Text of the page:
Two things characterized my first winter in Montana’s Yellowstone Country: I didn’t have a car (yes, I biked. All. Winter. Long.) and I bought my first-ever ski pass.
That first year, I enjoyed my time working at a magazine during the week, trying to get to know Yellowstone Country as well as I could by bike, and skiing happily on the weekends.
And when, sometime in January, the Snow Gods sent 21 inches of snow to Bridger Bowl overnight on a Wednesday, I wistfully gazed at the snow-capped peaks and did what I had done so many times during the work week back on the East Coast: I biked my butt to the office.
Except the door was locked.
And it was 10am.
And no one on staff was answering their phones.
By the time I realized what was going one, it was almost lunchtime and, without a car, I had no chance of heading up to enjoy some smooth turns. I spent my first official Yellowstone Country Powder Day sitting in a stairwell, dressed head to toe in spandex biking gear, sweating my makeup off and cursing my naïveté.
Be ye not so uninformed as me and know the ropes before you go. Knowledge, they say, is most definitely power.
The Rules of a Powder Day
The first rule of a Powder Day: You do not talk about the Powder Day. You simply send a text (the earlier the better) and get your butt ready.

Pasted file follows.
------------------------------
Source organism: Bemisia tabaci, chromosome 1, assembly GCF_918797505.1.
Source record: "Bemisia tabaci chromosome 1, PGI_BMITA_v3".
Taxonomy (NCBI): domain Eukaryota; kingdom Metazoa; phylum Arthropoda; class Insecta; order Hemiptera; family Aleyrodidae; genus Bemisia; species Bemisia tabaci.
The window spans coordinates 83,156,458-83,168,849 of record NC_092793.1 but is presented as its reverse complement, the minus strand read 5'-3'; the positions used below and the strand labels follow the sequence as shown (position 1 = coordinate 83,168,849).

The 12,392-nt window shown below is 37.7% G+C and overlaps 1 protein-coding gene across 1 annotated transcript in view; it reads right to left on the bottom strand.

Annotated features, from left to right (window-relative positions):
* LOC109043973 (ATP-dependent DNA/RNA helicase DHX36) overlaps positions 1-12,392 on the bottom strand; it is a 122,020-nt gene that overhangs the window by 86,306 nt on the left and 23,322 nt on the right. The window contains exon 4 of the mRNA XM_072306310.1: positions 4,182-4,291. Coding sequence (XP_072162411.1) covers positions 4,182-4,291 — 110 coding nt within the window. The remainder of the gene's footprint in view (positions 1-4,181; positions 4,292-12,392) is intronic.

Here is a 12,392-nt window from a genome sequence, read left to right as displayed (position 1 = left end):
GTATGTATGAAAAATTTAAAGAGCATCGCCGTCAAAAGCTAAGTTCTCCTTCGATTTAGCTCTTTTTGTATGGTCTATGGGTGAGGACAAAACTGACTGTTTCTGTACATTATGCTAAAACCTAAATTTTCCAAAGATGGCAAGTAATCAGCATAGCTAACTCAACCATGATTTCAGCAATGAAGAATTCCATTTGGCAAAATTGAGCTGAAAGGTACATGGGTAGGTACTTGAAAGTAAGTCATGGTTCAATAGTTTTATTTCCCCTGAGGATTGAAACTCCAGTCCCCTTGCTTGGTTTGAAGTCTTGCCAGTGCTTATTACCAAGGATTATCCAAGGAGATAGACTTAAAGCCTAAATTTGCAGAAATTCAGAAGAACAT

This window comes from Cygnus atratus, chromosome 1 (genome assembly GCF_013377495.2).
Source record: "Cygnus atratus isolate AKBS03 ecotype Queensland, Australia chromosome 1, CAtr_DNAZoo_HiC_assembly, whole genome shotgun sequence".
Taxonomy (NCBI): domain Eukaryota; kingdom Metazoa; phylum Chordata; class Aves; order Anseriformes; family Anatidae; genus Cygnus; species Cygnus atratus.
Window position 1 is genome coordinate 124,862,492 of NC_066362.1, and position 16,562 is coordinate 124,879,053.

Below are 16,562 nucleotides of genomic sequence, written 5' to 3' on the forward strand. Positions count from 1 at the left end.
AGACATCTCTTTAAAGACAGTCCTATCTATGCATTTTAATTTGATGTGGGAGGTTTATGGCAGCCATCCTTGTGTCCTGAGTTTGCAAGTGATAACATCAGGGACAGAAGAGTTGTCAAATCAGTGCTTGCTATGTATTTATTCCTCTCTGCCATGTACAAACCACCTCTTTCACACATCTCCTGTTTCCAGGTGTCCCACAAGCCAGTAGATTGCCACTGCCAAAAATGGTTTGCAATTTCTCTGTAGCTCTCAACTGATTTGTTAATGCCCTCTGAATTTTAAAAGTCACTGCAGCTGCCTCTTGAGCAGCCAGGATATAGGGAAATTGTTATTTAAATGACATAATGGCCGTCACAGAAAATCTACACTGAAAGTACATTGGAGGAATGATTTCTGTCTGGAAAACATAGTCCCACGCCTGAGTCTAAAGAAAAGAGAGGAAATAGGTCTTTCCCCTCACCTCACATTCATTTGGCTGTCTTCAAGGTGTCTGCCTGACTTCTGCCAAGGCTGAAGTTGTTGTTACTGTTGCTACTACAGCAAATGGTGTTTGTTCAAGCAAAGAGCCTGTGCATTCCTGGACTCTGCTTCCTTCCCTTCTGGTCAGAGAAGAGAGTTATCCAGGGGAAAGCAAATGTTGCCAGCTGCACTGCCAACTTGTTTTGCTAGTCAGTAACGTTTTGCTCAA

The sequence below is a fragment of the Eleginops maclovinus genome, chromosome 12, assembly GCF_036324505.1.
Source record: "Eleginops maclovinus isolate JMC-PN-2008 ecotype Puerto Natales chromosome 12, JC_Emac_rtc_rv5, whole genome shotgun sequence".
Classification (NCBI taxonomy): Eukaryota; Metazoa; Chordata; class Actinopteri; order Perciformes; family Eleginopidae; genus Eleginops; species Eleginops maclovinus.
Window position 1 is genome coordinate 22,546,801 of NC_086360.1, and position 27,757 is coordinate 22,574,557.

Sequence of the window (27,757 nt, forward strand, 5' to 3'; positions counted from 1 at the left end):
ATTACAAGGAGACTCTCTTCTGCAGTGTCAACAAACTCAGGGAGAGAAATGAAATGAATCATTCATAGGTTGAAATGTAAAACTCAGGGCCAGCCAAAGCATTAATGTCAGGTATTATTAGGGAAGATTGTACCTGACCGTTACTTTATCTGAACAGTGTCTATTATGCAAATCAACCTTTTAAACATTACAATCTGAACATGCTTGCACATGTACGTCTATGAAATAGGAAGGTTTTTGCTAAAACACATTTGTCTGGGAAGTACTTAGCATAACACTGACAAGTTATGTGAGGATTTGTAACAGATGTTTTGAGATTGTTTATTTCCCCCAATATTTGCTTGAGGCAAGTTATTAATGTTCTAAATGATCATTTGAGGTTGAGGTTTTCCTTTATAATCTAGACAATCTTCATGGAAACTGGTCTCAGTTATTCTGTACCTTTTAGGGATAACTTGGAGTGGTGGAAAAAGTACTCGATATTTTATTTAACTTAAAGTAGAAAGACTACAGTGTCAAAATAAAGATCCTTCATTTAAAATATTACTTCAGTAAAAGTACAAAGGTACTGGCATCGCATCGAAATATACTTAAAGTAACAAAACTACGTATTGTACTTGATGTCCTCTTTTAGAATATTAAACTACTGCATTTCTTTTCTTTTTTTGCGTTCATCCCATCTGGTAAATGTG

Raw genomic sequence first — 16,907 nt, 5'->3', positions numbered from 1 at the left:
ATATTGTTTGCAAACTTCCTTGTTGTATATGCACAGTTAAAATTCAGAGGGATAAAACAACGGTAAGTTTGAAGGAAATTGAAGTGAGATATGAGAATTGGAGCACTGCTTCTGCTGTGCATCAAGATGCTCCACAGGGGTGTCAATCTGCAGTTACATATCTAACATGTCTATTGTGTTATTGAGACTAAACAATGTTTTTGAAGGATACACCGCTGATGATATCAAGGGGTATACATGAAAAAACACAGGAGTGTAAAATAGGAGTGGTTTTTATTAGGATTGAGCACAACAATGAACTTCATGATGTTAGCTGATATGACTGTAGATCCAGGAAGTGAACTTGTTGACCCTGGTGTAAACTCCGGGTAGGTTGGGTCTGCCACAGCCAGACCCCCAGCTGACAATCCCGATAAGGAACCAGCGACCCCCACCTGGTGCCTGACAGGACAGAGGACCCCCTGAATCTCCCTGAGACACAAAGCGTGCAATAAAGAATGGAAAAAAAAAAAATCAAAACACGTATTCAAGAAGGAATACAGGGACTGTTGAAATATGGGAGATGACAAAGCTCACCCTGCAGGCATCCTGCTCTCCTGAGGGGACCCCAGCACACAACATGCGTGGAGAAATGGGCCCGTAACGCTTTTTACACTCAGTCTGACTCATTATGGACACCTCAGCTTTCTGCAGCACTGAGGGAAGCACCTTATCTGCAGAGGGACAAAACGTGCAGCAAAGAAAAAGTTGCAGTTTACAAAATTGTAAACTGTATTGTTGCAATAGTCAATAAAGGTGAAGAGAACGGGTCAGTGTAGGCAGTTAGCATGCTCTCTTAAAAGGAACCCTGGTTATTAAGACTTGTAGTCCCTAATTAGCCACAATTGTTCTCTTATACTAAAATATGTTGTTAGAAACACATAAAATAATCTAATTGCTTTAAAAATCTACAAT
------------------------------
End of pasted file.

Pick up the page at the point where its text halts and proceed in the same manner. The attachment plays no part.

If you have to call out of work, it’s best to have a running list of excuses. You don’t want to be contracting chicken pox again or killing your dog for a 3rd time. But before you go inventing illnesses and creating phony alibis, be aware that most of the folks you’re calling are gonna be on to you and your equivocation, anyway.
There are quite literally no friends on a powder day. That said,
if you’re not out the door when we honk, we will
leave. And we only honk once.
There is no such thing as "stopping for coffee" on the way. Don’t even ask.
Powder days are rare and magical unicorns. They are meant for hard skiing, from first chair to last chair. They are not meant for office team building, new friend bonding or impressing your new lady with your sweet moves. If you suddenly find yourself atop a run with all your friends already halfway back to the chair, do not take it personally. It’s not you; it’s the pow.
Lunch breaks are for wimps. Carry snacks, preferably ones that lend themselves well to being tumbled on, should you take a spill. I’ve heard stories of parents feeding their kids an entire meatball sandwich on the chairlift so they didn’t have to miss a run. That’s not questionable parenting, that’s dedication.
Pay attention. The downhill skier has the right of way so try not to bum rush anyone on skinny cat tracks or try to snag a line that someone else is already bombing. There’s enough snow for everyone. Share the mountain.
Skiing powder is unlike skiing on anything else. Though this is less of a rule and more of style advice, if you’re not used to skiing in it, you might have to check your ego a bit, lest you take a spill and end up face first in the newly drifted snow (though that’s pretty awesome too).
And there you have the rules of a powder day. Anything else you’ve learned that we didn’t cover? Leave a comment below.